The big drama around the office recently has been that three students, under the same advisor, have all quit in the last week.
It is inevitable that sometimes student/advisor relationships don't match up well. Graduate school is much different than undergrad, in that the professor you work for determines a huge amount of what your experience in grad school is going to be like. It's not so much that there are bad advisors and good advisors (although that certainly may be), but more like different people have different styles of management and methods of working.
The biggest piece of advice that I give incoming grad students, or those preparing to apply for grad school, is that you should absolutely find an advisor you enjoy working with. The school you go to matters a little bit (name recognition can be nice later in life), the specific project you work on matters a little bit (nice to work on something you enjoy, and if you plan on academia the research will be important), but the absolutely critical thing is the advisor. If you are applying to grad school, you already get excited about research in general, so surely you can find something in almost any project that is interesting to work on. Talk to students in potential labs - they will give you straight answers when you ask what life is like. Ask students you meet what the reputation of professors are, and they will dish on the department gossip.
If you work best when left alone to pursue your ideas, find a professor who prefers self-directed students. If you like lots of feedback on your work, find a professor who will meet with you once a week, and has a lab that encourages collaboration between students. If you don't plan on academia, you would rather find a professor who graduates students quickly, than one who pushes students to stay and amass a larger publication record. If you DO plan on academia, you want to find a professor who is a rockstar in your field, and might let you help write grants if you so desire.
Each student has different needs, and every advisor has different expectations and styles of managing their students. It's worth spending the time to find a good fit. Much ink has been spilled on the internet blogs on this topic, so I'll leave it at that.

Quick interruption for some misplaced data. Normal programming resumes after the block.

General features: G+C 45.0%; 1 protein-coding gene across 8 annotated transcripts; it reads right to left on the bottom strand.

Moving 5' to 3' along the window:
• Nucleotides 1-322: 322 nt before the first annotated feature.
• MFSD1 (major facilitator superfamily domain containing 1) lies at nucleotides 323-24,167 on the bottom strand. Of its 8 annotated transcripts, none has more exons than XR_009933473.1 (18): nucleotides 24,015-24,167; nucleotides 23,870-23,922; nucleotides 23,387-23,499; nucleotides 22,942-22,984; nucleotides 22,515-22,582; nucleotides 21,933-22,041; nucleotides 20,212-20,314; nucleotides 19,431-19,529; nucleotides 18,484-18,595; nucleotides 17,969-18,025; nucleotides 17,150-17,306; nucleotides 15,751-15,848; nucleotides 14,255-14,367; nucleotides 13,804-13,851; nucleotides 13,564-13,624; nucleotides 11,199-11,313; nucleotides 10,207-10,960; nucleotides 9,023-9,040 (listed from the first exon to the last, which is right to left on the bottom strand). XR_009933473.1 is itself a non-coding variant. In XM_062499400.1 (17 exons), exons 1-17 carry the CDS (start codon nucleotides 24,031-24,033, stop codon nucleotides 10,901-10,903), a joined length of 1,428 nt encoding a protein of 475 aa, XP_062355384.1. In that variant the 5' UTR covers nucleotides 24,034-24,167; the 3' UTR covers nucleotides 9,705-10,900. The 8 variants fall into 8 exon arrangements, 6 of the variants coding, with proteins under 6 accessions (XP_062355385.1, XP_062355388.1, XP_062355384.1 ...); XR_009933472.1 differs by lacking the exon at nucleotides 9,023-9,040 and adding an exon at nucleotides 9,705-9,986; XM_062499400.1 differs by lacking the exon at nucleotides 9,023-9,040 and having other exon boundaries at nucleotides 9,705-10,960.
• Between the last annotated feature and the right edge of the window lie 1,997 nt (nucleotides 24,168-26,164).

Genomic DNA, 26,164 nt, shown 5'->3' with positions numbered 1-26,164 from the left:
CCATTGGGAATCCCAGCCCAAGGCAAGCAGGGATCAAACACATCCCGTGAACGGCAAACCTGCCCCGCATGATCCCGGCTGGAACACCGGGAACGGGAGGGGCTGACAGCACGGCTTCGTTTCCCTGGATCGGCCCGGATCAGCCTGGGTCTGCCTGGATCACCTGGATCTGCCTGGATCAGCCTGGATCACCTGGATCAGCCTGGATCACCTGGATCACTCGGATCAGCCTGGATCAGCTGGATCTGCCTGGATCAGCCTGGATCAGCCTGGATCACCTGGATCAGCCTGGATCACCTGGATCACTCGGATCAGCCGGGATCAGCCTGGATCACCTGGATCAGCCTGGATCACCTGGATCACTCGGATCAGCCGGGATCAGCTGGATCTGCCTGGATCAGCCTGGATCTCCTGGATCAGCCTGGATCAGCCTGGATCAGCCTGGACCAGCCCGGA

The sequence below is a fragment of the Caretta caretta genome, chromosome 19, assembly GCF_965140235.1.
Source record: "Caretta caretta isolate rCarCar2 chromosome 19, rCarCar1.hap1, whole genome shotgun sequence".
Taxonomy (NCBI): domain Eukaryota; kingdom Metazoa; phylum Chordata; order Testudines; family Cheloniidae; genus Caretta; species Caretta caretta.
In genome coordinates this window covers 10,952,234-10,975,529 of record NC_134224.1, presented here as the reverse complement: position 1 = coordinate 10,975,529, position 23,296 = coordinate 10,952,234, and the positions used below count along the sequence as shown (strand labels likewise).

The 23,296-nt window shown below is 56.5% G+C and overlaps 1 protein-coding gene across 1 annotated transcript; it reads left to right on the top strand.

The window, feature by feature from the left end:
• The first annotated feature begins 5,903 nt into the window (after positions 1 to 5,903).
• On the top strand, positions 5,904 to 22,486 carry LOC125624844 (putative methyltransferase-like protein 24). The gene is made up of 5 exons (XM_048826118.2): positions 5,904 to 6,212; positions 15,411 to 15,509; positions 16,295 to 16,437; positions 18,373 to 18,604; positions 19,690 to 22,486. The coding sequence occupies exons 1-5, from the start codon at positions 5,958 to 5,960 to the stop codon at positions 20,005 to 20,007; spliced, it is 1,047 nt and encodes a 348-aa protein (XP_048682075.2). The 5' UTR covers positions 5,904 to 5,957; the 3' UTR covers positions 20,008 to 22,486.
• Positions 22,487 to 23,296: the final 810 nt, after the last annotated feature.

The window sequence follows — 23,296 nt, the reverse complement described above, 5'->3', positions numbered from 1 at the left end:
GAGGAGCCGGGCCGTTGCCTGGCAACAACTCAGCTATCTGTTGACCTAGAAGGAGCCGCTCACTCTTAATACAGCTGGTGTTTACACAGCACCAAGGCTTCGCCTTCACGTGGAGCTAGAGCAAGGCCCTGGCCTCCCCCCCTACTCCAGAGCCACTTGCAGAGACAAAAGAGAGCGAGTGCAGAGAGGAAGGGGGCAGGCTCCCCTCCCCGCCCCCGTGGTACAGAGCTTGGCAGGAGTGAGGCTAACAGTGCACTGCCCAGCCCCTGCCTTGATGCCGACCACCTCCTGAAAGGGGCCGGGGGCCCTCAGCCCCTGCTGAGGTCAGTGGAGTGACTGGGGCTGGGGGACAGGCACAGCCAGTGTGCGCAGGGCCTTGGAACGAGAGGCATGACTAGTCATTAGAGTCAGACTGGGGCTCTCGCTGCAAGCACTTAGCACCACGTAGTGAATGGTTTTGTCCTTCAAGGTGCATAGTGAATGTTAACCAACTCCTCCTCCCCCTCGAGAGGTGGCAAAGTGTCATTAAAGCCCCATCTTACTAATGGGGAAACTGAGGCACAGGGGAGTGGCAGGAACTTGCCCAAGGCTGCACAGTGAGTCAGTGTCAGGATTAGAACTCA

So now, pondering the situation where several students decide to quit the same lab and switch advisors at once. The general mood was that the students did a good thing, and were looking out for themselves, and obviously the advisor was terrible.
But I'm not so sure. I feel bad for the advisor, honestly - he's a new guy, without tenure, got a rockstar amount of funding, and is growing his lab like crazy. That's got to be a tough situation, with a lot of pressure, and having several of your students leave at once is a pretty harsh critique of your mentoring techniques.
I have no idea what the issues were between the advisor and students, and I have no idea how/if attempts were made to change the situation before it got to the point it did. I just know for myself, I would have tried everything I could to work things out with my professor before leaving. But if I thought there was no chance to make things better, is it better to leave after one year, and basically start over in another lab, or to tough it out for a Master's degree and then switch to a new lab for a PhD? Oh, such tough choices. No wonder those three students have been walking around twitchy for a couple weeks now, pre- and post- leaving.
Hopefully the advisor also learned something from this experience, and can make adjustments in how he deals with students, and can find more students for the fall.
Mostly, the whole thing just makes me very grateful for the advisor I have, who I get along with fantastically. I am very blessed to be in a good situation - I like my advisor, my labmates, the work I'm doing (or trying to do), the department I'm in, and the school I'm at. I may stress myself out about trying to graduate next June - but the reality is, even if I don't graduate next June, the question is just whether it will be August or December next year. Neither option is the end of the world, and life is pretty good while I'm here.